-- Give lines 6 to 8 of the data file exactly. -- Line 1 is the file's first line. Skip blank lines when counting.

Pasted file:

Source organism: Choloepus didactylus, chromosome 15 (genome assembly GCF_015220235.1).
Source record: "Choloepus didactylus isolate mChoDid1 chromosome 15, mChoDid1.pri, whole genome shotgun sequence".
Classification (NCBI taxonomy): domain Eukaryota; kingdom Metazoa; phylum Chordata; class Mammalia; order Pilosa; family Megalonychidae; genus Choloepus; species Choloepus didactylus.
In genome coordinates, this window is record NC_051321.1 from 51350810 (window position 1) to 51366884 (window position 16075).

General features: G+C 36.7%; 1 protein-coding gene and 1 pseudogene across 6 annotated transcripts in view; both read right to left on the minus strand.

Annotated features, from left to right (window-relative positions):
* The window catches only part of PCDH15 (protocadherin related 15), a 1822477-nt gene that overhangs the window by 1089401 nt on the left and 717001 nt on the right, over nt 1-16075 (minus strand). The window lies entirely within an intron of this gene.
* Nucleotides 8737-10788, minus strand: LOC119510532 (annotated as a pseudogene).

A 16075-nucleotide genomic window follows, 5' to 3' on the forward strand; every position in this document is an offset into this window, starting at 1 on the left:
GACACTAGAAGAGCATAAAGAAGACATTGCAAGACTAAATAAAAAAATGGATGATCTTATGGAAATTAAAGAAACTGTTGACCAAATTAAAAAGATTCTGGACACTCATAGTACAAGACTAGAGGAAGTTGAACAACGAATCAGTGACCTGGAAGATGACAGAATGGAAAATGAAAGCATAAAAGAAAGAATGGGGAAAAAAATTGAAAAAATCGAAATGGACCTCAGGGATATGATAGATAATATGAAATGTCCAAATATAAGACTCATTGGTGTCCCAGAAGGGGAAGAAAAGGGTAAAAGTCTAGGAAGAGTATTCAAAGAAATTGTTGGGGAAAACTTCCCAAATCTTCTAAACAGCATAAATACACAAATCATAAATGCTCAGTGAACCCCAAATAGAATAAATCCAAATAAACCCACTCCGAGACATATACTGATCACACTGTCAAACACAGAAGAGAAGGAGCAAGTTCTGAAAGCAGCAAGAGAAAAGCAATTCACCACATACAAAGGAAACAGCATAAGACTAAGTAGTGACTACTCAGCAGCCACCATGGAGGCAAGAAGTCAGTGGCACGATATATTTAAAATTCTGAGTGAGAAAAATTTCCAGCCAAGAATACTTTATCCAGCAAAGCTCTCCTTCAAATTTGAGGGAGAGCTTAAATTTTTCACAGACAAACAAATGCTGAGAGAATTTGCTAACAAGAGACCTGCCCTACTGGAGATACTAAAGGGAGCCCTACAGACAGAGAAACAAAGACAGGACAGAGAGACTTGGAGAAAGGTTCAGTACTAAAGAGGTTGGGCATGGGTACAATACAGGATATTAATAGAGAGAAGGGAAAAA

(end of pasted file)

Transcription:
Annotated features, from left to right (window-relative positions):
* The window catches only part of PCDH15 (protocadherin related 15), a 1822477-nt gene that overhangs the window by 1089401 nt on the left and 717001 nt on the right, over nt 1-16075 (minus strand). The window lies entirely within an intron of this gene.
* Nucleotides 8737-10788, minus strand: LOC119510532 (annotated as a pseudogene).